Discover your free Construction Marketing Ideas Email Newsletter

Tuesday, November 20, 2007

Brand Harmony

I am truly enjoying Brand Harmony by Steve Yastrow. The author's primary point is that "brand" is defined by the granular, individual experiences between the business and its individual customers, not brute-force advertising and expensive public relations campaigns.
The irony is that many construction companies with the best brands don't even know they have a 'brand'. They simply treat their clients, suppliers, and community so well that they attract, retain, and obtain repeat business without fighting for it -- it seems to come naturally. I think an example of one business with an obviously successful brand is Reid and Deleye in Courtland,ON.
Now here is an interesting example of how we deliver extra value to an already-successful brand. I'm now tracking about two to three click-throughs a week from Google searches with the name "Reid and Deleye" to our blog and my posting about the business and the advertising feature we published earlier this year. Our posting is on Google's first page, a few spots below, rightfully, Reid and Deleye's own website. So, in effect, our publicity is supporting Reid and Deleye's brand and we are delivering value that transcends the original advertising feature by an order of magnitude.
But wait . . . this publicity only happened because I truly formed a strong positive impression about this business. My sales team will rag me: "Why don't you do the same for our other advertisers?" and in part they will be right -- many if not all of our clients are worthy businesses who deserve their moment in the spotlight. But if we are going in that direction, I'll have to open this blog to our editor, salespeople, and others with more direct relationships with individual clients -- or prospective clients will need to call me and say "can you (Mark) write the feature yourself." That is certainly going to create some interesting business challenges for me going forward.
The point is that branding these days is an individual, client-centric thing -- it is not some "marketing department" stuff, it is the sum total of interactions between the business and its clients. Get it right, and it will seem that marketing in the conventional sense is unnecessary; get it really right, and you'll have an amazingly profitable business with a great future.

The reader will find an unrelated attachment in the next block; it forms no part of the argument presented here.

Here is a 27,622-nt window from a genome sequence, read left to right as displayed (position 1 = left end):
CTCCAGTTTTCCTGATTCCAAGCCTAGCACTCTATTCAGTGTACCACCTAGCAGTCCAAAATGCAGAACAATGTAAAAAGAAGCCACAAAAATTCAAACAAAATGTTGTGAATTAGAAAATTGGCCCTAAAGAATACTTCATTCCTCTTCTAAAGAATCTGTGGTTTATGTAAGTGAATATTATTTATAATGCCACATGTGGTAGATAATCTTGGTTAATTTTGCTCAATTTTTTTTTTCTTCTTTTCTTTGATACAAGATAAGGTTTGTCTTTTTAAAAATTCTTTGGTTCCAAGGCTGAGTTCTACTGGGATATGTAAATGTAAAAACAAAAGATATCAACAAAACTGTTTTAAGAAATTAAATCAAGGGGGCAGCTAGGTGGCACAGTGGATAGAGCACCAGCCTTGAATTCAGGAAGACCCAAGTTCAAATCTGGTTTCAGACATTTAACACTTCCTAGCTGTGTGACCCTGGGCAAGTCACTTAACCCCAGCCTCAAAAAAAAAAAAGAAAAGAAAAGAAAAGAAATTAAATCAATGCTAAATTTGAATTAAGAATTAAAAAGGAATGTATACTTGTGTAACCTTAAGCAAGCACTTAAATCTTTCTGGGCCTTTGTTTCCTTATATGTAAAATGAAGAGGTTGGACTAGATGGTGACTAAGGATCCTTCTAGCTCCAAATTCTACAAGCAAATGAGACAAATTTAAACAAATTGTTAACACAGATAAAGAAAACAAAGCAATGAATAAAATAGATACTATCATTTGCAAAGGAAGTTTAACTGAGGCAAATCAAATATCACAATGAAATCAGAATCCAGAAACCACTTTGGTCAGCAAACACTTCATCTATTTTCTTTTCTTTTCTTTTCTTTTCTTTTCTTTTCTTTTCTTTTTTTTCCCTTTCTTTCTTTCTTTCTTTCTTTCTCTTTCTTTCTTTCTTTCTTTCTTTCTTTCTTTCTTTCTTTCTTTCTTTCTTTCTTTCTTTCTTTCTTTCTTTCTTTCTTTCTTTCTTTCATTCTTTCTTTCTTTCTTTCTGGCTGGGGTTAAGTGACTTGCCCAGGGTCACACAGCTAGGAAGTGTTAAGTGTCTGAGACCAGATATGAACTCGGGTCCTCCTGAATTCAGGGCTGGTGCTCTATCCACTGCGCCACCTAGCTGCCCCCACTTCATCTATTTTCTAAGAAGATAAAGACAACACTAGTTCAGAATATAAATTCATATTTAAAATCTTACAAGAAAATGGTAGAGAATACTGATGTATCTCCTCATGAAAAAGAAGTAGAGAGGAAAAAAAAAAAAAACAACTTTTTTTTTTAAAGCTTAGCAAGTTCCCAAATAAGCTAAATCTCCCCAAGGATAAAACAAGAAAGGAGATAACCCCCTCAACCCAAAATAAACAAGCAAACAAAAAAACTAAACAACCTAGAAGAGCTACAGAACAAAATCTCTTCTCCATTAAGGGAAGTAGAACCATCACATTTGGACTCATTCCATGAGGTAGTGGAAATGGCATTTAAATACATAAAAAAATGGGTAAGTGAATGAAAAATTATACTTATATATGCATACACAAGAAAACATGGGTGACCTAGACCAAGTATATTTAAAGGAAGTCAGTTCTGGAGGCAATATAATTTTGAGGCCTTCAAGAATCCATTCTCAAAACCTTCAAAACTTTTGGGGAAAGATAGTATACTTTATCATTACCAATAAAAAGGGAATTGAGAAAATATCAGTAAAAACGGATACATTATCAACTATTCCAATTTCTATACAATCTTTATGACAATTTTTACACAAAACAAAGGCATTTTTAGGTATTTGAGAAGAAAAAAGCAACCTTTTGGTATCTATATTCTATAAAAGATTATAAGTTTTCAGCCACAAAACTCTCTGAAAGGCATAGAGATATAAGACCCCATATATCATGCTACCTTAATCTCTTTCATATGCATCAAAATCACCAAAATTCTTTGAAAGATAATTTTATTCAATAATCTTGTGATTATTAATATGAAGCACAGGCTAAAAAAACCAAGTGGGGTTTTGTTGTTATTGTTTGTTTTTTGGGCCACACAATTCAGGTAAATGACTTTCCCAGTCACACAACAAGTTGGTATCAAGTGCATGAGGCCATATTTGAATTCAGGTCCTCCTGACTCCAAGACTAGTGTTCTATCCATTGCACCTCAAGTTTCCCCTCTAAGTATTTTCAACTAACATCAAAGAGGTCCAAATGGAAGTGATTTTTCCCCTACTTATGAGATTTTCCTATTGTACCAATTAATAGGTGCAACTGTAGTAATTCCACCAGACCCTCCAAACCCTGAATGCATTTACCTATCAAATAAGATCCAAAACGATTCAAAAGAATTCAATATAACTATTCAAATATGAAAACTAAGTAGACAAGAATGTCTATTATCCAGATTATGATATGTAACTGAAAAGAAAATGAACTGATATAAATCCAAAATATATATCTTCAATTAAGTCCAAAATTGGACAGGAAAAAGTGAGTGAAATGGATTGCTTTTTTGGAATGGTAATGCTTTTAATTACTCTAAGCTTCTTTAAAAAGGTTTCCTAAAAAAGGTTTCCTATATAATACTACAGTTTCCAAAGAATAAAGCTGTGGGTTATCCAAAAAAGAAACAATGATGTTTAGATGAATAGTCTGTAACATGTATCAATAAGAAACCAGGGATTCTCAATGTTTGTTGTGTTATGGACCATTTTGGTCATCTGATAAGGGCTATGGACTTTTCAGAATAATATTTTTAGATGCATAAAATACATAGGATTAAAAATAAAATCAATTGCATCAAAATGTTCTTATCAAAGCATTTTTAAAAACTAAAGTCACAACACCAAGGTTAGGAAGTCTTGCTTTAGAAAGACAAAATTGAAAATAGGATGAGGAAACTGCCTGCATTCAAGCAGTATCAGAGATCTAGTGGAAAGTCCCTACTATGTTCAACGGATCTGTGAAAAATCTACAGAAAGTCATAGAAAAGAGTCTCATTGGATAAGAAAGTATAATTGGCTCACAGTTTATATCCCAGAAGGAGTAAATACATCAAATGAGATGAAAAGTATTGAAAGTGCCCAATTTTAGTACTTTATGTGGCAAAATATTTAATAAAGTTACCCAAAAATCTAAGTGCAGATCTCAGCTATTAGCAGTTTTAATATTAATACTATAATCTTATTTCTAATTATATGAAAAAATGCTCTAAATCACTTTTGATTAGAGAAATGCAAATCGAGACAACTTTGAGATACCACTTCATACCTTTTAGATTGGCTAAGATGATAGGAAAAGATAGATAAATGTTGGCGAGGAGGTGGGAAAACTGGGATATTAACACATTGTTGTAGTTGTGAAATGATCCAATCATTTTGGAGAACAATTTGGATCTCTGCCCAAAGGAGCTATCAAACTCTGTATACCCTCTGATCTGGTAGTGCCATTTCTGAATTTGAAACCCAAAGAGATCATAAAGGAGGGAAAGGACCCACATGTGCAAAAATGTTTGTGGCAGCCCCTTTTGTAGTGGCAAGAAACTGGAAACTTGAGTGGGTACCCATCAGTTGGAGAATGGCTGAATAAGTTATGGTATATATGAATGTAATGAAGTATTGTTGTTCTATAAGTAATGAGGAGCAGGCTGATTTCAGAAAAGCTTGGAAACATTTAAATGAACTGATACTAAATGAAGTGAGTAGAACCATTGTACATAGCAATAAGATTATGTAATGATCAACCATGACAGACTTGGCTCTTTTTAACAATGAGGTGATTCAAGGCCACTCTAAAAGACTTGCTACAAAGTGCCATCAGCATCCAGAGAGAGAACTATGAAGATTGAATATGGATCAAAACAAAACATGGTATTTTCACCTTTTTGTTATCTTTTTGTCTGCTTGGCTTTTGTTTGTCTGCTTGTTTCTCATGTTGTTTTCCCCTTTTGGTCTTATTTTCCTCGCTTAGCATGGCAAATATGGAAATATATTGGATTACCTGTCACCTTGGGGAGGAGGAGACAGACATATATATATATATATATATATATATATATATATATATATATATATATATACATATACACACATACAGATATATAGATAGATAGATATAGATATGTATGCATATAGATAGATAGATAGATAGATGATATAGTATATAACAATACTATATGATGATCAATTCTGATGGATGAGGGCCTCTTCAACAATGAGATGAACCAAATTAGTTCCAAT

Remember, your customers come first, and you earn their respect by delivering your service and product to a level that is both beyond reproach in integrity, and is a pleasure emotionally. If I were a general contractor wondering why my business isn't doing so well, I'd look to improve with examples like Reid and Deleye, and I hope my sales and editorial team will share similar stories of businesses which excite them in the months ahead.
Thanks to Sonny Lykos for referencing this book to me.

3 comments:

Sonny Lykos said...

“The point is that branding these days is an individual, client-centric thing -- it is not some "marketing department" stuff, it is the sum total of interactions between the business and its clients”.

And what I call the strongest foundation in the world - what an inverted pyramid rests upon. For these highly successful companies, it’s the founder of the business, or rather his character, personality, and the culture he creates around him, like an aura.

That aura is the foundation from which the company grows and spreads during it’s growth. And that aura is infectious only to others with the same philosophy. And then they in turn, also attract other like minded people as the company grows.

It is the perfect example of, and defines the term, “Brand Harmony.” Hard to create such a business. Harder yet to maintain the reasons for it’s success. For these company’s staff, it does, as you surmised, “comes naturally”.

Dana said...

I whole-heartedly agree with Sonny that a company's brand relies heavily on a customer's experience and perception of the firm that built their building.

As a Marketing Manager for a major commercial construction company in the United States, I also believe that it is our duty to capture those moments and share them with our other clients, potential clients and the industry as a whole.

Having worked for two major firms in the industry, there is no doubt in my mind that a company's culture and environment can affect its success, however culture is not a tangible thing.

A firm's culture must be communicated through its stories, symbols and ideals...and in most cases you need a talented business development or marketing individual that is passionate about the building industry and their respective firm to do that "marketing department stuff".

Mark Buckshon said...

Both Sonny and Dana make excellent points here. The challenge for a marketing department in implemenenting processes that lead to Brand Harmony is that the company's leadership and front line employees in different areas of the business must also buy into the process. When great marketing campaigns are disasociated from the business operations, problems arise; when the marketing department contributes its expertise to the process -- and is recognized properly for its role -- then the business is healthy and harmony is achieved, I think.